3. Eventually everyone gets to work with each other.
  4. Allows students of different abilities to interact.
  5. Change of scenery, allows them to view the classroom from a different perspective.  For example, instead of being in the back of the room all year, they get to sit up front.  top
Lab Groups: I have 4 students per black lab table, or 3 if I have an odd number. top

Textbook:(I do not use textbooks with my classes now, but this worked well when I did!)The first day that I give the students their text books, I tell them that I do not want to see it again till June.  I usually get a confused look from them.  I tell them to take it home and keep it in a safe, dry, and warm place.  I don't want it in our class.  I don't want it in your locker.  Home. Period!  I have a class set (about 10-12) for 25 students that they share if we need the book in class.

Reasoning behind this:
  1. Science books are too heavy to carry around.
  2. Less wear and tear, have you seen a middle school student's locker?
  3. Textbook is used for homework reading assignments, outlines, question and answer.  If its already home, they can't forget it in school, therefore they CAN do their homework.  top
Supplies: I have bins for each lab group, everything is labeled with their group number and they are responsible for keeping track of all items.  I check their bins before they leave to make sure everything is in order and available for the next class.  This is especially important in Life Science when you have slides and scalpels to keep track of!I also have bins for regular supplies such as rulers, calculator, colored pencils, etc.  Everything is labeled with their Group #.  top

Homework:
I do NOT collect daily homework because I would literally drown in paperwork!  At the beginning of class the students take out their homework and put it on their desk.  I walk around and skim each one and I stamp it with a STAMPER.  It takes about 5 minutes and while I am doing that, they are writing down their homework assignment for that night, checking their folders for papers that are being returned, getting their lab book and supplies for the day, etc.  In my grade book, I stamp the column so I know what stamp I used for what assignment, and record a "+" if they have it or a "-" if they don't.  The students love getting their papers stamped and always ask what the stamp of the day is!  We then go over the homework and correct it as a class.  top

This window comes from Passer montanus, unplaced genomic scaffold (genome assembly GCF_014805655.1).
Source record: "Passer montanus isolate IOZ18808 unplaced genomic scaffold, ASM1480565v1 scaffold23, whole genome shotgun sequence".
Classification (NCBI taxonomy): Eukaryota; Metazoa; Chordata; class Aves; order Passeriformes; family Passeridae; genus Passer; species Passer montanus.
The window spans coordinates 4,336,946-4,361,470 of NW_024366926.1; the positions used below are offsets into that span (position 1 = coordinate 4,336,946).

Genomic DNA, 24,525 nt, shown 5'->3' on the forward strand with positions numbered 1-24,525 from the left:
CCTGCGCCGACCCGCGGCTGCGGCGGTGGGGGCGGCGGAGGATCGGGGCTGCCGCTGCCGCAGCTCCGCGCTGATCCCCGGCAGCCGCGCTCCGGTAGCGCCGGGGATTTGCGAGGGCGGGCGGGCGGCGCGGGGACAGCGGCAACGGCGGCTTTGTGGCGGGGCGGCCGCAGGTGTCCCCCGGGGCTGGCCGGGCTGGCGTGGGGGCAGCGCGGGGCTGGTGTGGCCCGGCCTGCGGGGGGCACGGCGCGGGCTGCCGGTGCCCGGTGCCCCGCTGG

(I don't use these anymore, but will keep it posted if it is something that you may be interested in using.) Hall Passes: Keeping track of students is very important for many reasons, the main one is safety.  These are some suggestions that work for me:

Make a sheet with a table on it, the columns are labeled: Date, Name, Destination, Time Out, Time In.  (Or just print out this one! PDF)  Photocopy a whole bunch, then put them on a clipboard with a pencil tied to it.  Students simply fill out the chart, take a pass (I use wooden ones) when they need to leave.  I feel that middle schoolers are a bit to old to raise their hand to have to go to the bathroom or get a drink of water.  I have simple guidelines that they must follow, anyone caught abusing those guidelines loses that privilege, end of story.
  1. One person at a time
  2. Can not go during a quiz/test
  3. Can not go when we are correcting homework
  4. Can not go out more than once, (if not feeling well, I send them to the nurse)
Passes for Lunch Detention, Extra Help, Study Hall, & Nurse's Office:
These passes are the most important to keep track of because they are leaving a supervised area for an extended amount of time.  I use a phone message book, the kind that has about four messages per page, and they have carbon copies, like the ones that the main office usually uses. These are great because you have a written record of every pass you write for the day, and eventually for the whole year.  Plus, they are really hard to forge since you have every pass documented.  When the students come in, I check off the carbon copy to note that they did show up, and see who didn't show up.  top

Nurse Passes
-These are EXTRA important, because sometimes when a student is really ill, they can be gone almost the whole class period.  I use the phone message book for these as well.  I write the exact time they leave, the nurse then fills in the exact time they leave her office and also initials the pass.  That way there are no "mysterious disappearances"
Each pass has the following information:
  • Name
  • Date
  • Time
  • Reason
  • Room #
  • My initials  top
Discipline: Parental contact is very important.  I have a binder filled with a student information sheet on each student that documents everything. For example:
  • lunch detentions
  • removed from classroom
  • lab safety violations
  • all phone calls home with the date, time, reason, esp. if you leave a message on the answering machine.
  • Save all sent/received emails for documentation


Science Fiction
lesson plans for the novel "I, Robot" by Isaac Asimov : Lessons

Follow me on Twitter badge

copyright 2000-2008                                                                                    ABOUT ME EMAIL

updated 8.4.08